Greening NYC Buildings Creates the City New Yorkers Deserve
New York City has an incredible opportunity to fight climate change, improve air quality, combat inequality, save building owners money and spur job growth. This can happen by retrofitting buildings to make them more efficient.
For years, New York City has had the opportunity to voluntarily implement these cost-saving and sustainable design measures. While some buildings have been upgraded, not enough have. If New York plans to reduce carbon emissions by 80 percent by 2050 in order to reduce carbon pollution and do our part to respond to the climate crisis, stronger action is necessary. This can happen with the recently introduced Climate Mobilization Act, which includes legislation to retrofit buildings over 25,000 square feet to be more energy efficient.
Historically, disasters have been a driving force to galvanize cities into action. After Chicago burned in 1871, the city’s fire code and design practices were soon changed to prevent future fires. After the 1911 Triangle Shirtwaist Factory fire, New York’s laws were changed to require that factories be designed and operated more safely. Yet, after Superstorm Sandy ripped through much of our city over six years ago, little has been done.
Improving New York City’s buildings is not only about doing our part to respond to climate change. As an architect, it is clear to me that retrofitting New York City en masse would have many positive impacts beyond the environment. Retrofitting on such a large scale would create thousands of new jobs in both the public and private sectors, precisely those “green jobs,” which the industry strives to multiply. Employment opportunities would open for architects, engineers, building inspectors, plan examiners, tradespeople and more. This increase in employment comes as the industry faces a downward trend after the boom years of the mid-2010s.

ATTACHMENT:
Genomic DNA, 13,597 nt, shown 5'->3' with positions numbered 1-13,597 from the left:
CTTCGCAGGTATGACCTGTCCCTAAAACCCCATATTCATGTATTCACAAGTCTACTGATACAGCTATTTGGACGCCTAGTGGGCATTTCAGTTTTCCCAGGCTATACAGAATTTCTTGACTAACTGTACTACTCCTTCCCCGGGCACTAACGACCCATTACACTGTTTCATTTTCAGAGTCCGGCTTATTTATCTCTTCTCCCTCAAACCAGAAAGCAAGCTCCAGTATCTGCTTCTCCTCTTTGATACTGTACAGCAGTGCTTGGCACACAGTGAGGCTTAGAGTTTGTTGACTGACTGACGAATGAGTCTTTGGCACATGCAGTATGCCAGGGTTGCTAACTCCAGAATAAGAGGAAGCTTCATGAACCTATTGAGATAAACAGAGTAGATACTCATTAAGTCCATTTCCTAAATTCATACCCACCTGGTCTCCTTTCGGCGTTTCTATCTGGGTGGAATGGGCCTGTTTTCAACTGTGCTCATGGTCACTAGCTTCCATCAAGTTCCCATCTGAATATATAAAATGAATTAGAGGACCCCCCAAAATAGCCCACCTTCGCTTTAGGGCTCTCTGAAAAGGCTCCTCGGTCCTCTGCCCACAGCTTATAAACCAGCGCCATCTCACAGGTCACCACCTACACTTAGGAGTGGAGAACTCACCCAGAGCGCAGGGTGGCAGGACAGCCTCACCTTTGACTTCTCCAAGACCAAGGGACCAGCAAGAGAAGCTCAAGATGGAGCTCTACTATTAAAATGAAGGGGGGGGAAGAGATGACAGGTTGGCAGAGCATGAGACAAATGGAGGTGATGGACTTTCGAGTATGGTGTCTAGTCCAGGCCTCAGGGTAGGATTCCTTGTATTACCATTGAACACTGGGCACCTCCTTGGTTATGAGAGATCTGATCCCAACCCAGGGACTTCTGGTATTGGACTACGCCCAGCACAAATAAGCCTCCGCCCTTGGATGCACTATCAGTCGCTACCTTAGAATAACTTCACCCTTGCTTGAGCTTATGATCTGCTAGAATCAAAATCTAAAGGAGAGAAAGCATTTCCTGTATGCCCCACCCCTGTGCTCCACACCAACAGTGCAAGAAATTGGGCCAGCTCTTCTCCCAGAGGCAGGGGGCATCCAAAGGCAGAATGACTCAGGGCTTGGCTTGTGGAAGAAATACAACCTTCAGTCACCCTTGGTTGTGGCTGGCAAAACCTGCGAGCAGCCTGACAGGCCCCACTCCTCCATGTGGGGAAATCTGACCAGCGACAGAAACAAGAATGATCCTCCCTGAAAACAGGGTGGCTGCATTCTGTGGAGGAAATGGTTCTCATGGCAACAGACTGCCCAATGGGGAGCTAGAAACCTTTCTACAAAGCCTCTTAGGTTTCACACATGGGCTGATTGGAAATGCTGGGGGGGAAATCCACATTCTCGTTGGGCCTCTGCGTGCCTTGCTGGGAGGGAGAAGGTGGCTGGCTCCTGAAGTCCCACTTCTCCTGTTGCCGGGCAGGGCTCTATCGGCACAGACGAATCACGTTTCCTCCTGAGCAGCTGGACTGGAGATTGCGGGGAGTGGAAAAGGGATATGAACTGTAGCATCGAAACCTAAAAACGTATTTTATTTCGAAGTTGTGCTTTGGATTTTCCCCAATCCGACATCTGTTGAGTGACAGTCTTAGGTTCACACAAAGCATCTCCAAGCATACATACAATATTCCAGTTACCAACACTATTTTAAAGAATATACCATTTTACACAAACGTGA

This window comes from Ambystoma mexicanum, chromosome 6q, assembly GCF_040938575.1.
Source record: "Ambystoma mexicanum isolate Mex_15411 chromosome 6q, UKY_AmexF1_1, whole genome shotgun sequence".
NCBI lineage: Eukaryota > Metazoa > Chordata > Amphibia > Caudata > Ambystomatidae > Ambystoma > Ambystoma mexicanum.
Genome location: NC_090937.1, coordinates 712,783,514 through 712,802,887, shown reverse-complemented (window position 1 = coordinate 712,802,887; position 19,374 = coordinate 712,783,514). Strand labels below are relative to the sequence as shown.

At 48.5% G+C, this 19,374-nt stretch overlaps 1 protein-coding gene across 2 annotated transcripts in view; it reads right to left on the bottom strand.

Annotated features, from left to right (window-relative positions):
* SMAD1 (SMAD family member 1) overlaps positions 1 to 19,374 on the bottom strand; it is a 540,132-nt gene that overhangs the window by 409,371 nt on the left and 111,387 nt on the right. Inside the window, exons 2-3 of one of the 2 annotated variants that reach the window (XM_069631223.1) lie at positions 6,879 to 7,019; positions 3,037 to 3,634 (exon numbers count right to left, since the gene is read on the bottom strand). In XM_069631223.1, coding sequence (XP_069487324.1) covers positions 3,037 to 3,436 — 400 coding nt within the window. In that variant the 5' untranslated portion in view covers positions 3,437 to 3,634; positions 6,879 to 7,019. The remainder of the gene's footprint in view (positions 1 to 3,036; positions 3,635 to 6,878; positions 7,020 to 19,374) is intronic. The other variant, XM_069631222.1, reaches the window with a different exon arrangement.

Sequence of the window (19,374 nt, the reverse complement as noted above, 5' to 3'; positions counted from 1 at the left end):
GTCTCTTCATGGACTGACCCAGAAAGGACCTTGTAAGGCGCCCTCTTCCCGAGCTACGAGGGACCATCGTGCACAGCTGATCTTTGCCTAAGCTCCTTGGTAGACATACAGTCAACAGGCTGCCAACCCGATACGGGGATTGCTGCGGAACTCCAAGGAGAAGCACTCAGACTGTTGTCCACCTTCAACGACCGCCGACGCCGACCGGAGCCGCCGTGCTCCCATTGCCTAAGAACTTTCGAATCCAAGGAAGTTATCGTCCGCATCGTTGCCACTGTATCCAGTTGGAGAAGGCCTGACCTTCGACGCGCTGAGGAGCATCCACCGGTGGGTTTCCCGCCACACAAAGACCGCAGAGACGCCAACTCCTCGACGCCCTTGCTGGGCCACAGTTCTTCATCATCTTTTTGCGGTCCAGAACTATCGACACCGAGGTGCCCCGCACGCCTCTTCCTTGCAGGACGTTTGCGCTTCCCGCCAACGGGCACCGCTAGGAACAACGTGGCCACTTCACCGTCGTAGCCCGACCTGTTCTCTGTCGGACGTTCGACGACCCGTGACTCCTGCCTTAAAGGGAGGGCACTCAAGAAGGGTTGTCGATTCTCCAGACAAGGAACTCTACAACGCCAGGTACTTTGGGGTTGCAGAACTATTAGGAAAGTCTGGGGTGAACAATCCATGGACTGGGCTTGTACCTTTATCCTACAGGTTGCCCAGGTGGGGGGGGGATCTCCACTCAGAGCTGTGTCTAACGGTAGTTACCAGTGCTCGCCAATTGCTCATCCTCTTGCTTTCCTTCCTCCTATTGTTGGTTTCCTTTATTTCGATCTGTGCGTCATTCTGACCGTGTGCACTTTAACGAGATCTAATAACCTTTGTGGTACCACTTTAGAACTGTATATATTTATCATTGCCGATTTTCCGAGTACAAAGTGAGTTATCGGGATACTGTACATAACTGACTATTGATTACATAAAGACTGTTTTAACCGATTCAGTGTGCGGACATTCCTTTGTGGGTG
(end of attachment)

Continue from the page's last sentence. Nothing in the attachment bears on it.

Furthermore, retrofitting would also help limit the increasing inequality in New York’s built environment. While many luxury residential and commercial buildings have incorporated the latest sustainable design practices and technologies, too few ‘more affordable’ properties have done so. It is an injustice that those more fortunate can benefit from better insulation and temperature controls, but those less fortunate continue to live and work in buildings with leaky windows and steam heating.
We do not have time to continue debating retrofitting legislation. New Yorkers deserve more efficient and modern buildings now. The longer we wait, the more difficult it will be for New York City to meet its climate goals and be more resilient in the face of a changing climate. We have made the mistake of waiting too long already; we must start retrofitting immediately.
Hayes Slade is the president of New York American Institute of Architects.